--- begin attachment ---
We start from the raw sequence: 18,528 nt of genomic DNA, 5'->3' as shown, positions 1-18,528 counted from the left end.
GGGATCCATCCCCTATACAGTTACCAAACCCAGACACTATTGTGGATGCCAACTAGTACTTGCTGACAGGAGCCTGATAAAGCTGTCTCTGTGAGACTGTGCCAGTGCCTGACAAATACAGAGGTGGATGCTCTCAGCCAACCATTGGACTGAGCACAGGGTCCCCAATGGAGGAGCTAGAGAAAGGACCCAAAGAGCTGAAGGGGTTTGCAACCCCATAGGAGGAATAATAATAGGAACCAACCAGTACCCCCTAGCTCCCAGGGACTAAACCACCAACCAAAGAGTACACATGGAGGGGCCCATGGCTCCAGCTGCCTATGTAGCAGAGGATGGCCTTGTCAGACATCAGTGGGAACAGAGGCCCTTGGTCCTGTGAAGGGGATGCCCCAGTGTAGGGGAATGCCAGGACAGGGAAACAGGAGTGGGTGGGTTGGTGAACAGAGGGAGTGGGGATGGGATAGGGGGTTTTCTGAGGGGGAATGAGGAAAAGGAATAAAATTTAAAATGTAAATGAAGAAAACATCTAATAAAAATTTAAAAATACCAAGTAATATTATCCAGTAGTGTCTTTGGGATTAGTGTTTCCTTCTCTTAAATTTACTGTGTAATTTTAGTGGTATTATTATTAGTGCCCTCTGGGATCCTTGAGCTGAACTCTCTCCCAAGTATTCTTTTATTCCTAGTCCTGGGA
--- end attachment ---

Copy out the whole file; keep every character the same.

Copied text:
We start from the raw sequence: 18,528 nt of genomic DNA, 5'->3' as shown, positions 1-18,528 counted from the left end.
GGGATCCATCCCCTATACAGTTACCAAACCCAGACACTATTGTGGATGCCAACTAGTACTTGCTGACAGGAGCCTGATAAAGCTGTCTCTGTGAGACTGTGCCAGTGCCTGACAAATACAGAGGTGGATGCTCTCAGCCAACCATTGGACTGAGCACAGGGTCCCCAATGGAGGAGCTAGAGAAAGGACCCAAAGAGCTGAAGGGGTTTGCAACCCCATAGGAGGAATAATAATAGGAACCAACCAGTACCCCCTAGCTCCCAGGGACTAAACCACCAACCAAAGAGTACACATGGAGGGGCCCATGGCTCCAGCTGCCTATGTAGCAGAGGATGGCCTTGTCAGACATCAGTGGGAACAGAGGCCCTTGGTCCTGTGAAGGGGATGCCCCAGTGTAGGGGAATGCCAGGACAGGGAAACAGGAGTGGGTGGGTTGGTGAACAGAGGGAGTGGGGATGGGATAGGGGGTTTTCTGAGGGGGAATGAGGAAAAGGAATAAAATTTAAAATGTAAATGAAGAAAACATCTAATAAAAATTTAAAAATACCAAGTAATATTATCCAGTAGTGTCTTTGGGATTAGTGTTTCCTTCTCTTAAATTTACTGTGTAATTTTAGTGGTATTATTATTAGTGCCCTCTGGGATCCTTGAGCTGAACTCTCTCCCAAGTATTCTTTTATTCCTAGTCCTGGGA